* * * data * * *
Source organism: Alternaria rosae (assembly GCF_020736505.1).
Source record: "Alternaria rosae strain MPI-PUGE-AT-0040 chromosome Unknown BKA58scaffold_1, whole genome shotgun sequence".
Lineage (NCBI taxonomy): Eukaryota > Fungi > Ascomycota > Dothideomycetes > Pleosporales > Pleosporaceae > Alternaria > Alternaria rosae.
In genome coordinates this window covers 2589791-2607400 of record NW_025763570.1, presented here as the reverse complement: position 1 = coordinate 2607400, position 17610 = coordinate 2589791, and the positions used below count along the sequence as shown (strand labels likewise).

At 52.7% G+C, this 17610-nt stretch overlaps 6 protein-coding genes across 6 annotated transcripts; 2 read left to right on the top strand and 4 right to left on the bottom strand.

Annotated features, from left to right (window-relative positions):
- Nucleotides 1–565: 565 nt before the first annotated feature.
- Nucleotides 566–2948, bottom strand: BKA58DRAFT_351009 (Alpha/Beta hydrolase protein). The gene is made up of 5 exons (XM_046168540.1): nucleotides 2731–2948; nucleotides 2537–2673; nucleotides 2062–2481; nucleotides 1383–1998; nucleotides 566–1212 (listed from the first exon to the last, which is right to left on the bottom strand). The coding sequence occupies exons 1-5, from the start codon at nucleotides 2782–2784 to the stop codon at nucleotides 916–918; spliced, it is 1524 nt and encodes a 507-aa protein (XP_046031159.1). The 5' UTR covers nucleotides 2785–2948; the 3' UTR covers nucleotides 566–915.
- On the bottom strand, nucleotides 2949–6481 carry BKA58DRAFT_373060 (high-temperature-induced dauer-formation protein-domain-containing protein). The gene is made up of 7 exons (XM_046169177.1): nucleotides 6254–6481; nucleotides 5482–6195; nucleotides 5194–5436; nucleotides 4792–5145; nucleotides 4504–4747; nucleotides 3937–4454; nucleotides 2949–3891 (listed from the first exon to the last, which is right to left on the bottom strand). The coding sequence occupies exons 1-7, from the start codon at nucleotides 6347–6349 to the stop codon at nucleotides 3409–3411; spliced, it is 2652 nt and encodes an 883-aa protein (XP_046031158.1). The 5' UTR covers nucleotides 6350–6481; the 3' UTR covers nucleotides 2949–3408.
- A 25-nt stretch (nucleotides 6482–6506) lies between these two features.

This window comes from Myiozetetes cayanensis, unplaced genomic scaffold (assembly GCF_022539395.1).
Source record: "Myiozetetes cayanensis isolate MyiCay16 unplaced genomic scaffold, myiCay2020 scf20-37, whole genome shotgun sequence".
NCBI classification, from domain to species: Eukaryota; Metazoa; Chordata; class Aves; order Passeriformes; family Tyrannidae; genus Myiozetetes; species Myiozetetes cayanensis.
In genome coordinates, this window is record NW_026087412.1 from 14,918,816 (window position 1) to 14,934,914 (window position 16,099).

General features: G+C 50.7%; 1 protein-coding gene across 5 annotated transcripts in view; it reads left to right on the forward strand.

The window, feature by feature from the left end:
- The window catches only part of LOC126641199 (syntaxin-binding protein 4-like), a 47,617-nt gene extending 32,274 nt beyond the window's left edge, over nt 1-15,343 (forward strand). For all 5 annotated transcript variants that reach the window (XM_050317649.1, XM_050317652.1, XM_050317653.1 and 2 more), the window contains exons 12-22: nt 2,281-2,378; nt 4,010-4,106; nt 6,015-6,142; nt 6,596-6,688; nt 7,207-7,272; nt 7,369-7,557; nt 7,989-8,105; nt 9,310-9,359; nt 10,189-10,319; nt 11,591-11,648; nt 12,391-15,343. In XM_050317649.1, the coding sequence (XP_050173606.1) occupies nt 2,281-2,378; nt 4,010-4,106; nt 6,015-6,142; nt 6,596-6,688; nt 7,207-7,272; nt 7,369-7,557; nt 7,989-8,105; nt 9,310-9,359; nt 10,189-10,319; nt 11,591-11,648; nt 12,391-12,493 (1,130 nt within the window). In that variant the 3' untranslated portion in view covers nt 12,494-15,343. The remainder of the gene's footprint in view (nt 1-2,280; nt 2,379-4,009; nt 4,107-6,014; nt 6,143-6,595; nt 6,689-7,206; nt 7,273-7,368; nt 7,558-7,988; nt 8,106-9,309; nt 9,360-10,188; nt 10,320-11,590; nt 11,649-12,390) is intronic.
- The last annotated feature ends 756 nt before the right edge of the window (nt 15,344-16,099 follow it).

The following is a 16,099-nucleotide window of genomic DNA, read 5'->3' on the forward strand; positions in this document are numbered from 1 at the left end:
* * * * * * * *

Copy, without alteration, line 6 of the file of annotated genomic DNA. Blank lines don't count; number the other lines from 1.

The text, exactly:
Annotated features, from left to right (window-relative positions):